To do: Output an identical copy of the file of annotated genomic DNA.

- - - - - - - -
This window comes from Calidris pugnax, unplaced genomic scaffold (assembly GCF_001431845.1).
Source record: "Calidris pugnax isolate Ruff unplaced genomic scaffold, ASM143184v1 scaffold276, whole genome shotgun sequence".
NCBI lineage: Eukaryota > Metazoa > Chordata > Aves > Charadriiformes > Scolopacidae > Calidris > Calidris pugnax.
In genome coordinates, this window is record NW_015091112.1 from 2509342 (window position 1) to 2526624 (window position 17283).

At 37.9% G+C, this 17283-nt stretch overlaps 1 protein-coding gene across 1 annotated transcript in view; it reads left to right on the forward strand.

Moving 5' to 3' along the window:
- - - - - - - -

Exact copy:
This window comes from Calidris pugnax, unplaced genomic scaffold (assembly GCF_001431845.1).
Source record: "Calidris pugnax isolate Ruff unplaced genomic scaffold, ASM143184v1 scaffold276, whole genome shotgun sequence".
NCBI lineage: Eukaryota > Metazoa > Chordata > Aves > Charadriiformes > Scolopacidae > Calidris > Calidris pugnax.
In genome coordinates, this window is record NW_015091112.1 from 2509342 (window position 1) to 2526624 (window position 17283).

At 37.9% G+C, this 17283-nt stretch overlaps 1 protein-coding gene across 1 annotated transcript in view; it reads left to right on the forward strand.

Moving 5' to 3' along the window: